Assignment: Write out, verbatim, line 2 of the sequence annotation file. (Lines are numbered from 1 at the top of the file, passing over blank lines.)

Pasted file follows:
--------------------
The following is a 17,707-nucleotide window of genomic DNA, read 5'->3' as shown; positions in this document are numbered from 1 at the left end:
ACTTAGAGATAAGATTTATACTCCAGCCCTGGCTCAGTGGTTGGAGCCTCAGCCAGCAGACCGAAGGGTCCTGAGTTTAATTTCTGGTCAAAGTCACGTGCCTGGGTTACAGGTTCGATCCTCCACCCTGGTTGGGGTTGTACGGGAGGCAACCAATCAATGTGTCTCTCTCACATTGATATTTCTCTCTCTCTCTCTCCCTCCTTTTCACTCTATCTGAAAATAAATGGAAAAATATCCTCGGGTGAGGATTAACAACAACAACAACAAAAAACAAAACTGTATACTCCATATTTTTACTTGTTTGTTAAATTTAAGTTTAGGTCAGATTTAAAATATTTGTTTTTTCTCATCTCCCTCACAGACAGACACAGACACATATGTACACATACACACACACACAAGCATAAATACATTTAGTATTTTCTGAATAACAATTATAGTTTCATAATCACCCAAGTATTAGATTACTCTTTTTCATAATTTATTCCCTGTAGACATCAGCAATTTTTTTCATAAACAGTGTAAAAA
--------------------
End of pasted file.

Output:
ACTTAGAGATAAGATTTATACTCCAGCCCTGGCTCAGTGGTTGGAGCCTCAGCCAGCAGACCGAAGGGTCCTGAGTTTAATTTCTGGTCAAAGTCACGTGCCTGGGTTACAGGTTCGATCCTCCACCCTGGTTGGGGTTGTACGGGAGGCAACCAATCAATGTGTCTCTCTCACATTGATATTTCTCTCTCTCTCTCTCCCTCCTTTTCACTCTATCTGAAAATAAATGGAAAAATATCCTCGGGTGAGGATTAACAACAACAACAACAAAAAACAAAACTGTATACTCCATATTTTTACTTGTTTGTTAAATTTAAGTTTAGGTCAGATTTAAAATATTTGTTTTTTCTCATCTCCCTCACAGACAGACACAGACACATATGTACACATACACACACACACAAGCATAAATACATTTAGTATTTTCTGAATAACAATTATAGTTTCATAATCACCCAAGTATTAGATTACTCTTTTTCATAATTTATTCCCTGTAGACATCAGCAATTTTTTTCATAAACAGTGTAAAAA